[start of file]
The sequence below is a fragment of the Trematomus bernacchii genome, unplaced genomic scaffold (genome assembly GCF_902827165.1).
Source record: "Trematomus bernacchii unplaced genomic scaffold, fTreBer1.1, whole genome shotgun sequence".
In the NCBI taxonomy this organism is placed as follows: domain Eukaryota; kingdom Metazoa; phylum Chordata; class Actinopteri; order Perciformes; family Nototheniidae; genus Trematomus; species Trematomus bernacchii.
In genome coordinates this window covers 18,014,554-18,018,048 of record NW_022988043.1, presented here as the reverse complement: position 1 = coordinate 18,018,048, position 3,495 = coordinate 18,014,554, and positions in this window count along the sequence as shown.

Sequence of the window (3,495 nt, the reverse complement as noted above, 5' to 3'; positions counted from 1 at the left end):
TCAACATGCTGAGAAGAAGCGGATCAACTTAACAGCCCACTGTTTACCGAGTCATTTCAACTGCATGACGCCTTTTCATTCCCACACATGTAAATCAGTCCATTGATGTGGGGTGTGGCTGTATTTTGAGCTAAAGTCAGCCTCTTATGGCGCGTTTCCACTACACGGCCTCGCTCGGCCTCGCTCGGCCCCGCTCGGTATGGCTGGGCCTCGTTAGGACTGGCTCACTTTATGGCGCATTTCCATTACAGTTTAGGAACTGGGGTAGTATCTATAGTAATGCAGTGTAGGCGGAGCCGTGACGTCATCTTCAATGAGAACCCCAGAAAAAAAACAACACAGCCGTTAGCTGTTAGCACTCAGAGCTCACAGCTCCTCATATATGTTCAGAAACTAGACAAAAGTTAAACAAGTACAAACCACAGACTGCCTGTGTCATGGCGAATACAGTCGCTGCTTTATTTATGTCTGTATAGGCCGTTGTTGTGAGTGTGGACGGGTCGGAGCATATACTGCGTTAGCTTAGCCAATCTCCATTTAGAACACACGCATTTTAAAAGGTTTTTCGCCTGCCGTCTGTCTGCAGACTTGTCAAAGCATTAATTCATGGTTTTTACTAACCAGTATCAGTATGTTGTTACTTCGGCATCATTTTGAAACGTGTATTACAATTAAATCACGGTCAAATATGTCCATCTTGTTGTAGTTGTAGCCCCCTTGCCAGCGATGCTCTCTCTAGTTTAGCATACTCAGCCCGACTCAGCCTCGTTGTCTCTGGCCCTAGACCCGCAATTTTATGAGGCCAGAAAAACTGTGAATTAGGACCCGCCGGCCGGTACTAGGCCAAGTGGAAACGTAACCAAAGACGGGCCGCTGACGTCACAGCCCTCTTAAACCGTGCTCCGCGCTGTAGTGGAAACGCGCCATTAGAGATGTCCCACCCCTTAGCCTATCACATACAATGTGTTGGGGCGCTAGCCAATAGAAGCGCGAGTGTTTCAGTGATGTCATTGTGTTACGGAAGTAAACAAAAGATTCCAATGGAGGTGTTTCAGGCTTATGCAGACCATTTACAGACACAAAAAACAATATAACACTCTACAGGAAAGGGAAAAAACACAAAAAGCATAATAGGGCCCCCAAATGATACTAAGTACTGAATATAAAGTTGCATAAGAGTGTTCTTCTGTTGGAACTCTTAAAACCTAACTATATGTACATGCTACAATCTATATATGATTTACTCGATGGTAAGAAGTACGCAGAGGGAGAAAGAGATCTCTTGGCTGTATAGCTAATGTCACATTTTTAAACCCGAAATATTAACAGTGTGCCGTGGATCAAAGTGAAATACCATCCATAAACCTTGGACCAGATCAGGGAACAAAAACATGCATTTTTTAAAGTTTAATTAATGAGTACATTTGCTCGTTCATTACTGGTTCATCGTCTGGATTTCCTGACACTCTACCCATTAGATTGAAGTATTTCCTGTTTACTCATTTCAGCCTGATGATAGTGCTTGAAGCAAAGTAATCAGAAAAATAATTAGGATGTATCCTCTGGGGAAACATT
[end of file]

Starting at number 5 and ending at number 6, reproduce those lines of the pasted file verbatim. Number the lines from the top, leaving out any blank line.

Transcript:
Sequence of the window (3,495 nt, the reverse complement as noted above, 5' to 3'; positions counted from 1 at the left end):
TCAACATGCTGAGAAGAAGCGGATCAACTTAACAGCCCACTGTTTACCGAGTCATTTCAACTGCATGACGCCTTTTCATTCCCACACATGTAAATCAGTCCATTGATGTGGGGTGTGGCTGTATTTTGAGCTAAAGTCAGCCTCTTATGGCGCGTTTCCACTACACGGCCTCGCTCGGCCTCGCTCGGCCCCGCTCGGTATGGCTGGGCCTCGTTAGGACTGGCTCACTTTATGGCGCATTTCCATTACAGTTTAGGAACTGGGGTAGTATCTATAGTAATGCAGTGTAGGCGGAGCCGTGACGTCATCTTCAATGAGAACCCCAGAAAAAAAACAACACAGCCGTTAGCTGTTAGCACTCAGAGCTCACAGCTCCTCATATATGTTCAGAAACTAGACAAAAGTTAAACAAGTACAAACCACAGACTGCCTGTGTCATGGCGAATACAGTCGCTGCTTTATTTATGTCTGTATAGGCCGTTGTTGTGAGTGTGGACGGGTCGGAGCATATACTGCGTTAGCTTAGCCAATCTCCATTTAGAACACACGCATTTTAAAAGGTTTTTCGCCTGCCGTCTGTCTGCAGACTTGTCAAAGCATTAATTCATGGTTTTTACTAACCAGTATCAGTATGTTGTTACTTCGGCATCATTTTGAAACGTGTATTACAATTAAATCACGGTCAAATATGTCCATCTTGTTGTAGTTGTAGCCCCCTTGCCAGCGATGCTCTCTCTAGTTTAGCATACTCAGCCCGACTCAGCCTCGTTGTCTCTGGCCCTAGACCCGCAATTTTATGAGGCCAGAAAAACTGTGAATTAGGACCCGCCGGCCGGTACTAGGCCAAGTGGAAACGTAACCAAAGACGGGCCGCTGACGTCACAGCCCTCTTAAACCGTGCTCCGCGCTGTAGTGGAAACGCGCCATTAGAGATGTCCCACCCCTTAGCCTATCACATACAATGTGTTGGGGCGCTAGCCAATAGAAGCGCGAGTGTTTCAGTGATGTCATTGTGTTACGGAAGTAAACAAAAGATTCCAATGGAGGTGTTTCAGGCTTATGCAGACCATTTACAGACACAAAAAACAATATAACACTCTACAGGAAAGGGAAAAAACACAAAAAGCATAATAGGGCCCCCAAATGATACTAAGTACTGAATATAAAGTTGCATAAGAGTGTTCTTCTGTTGGAACTCTTAAAACCTAACTATATGTACATGCTACAATCTATATATGATTTACTCGATGGTAAGAAGTACGCAGAGGGAGAAAGAGATCTCTTGGCTGTATAGCTAATGTCACATTTTTAAACCCGAAATATTAACAGTGTGCCGTGGATCAAAGTGAAATACCATCCATAAACCTTGGACCAGATCAGGGAACAAAAACATGCATTTTTTAAAGTTTAATTAATGAGTACATTTGCTCGTTCATTACTGGTTCATCGTCTGGATTTCCTGACACTCTACCCATTAGATTGAAGTATTTCCTGTTTACTCATTTCAGCCTGATGATAGTGCTTGAAGCAAAGTAATCAGAAAAATAATTAGGATGTATCCTCTGGGGAAACATT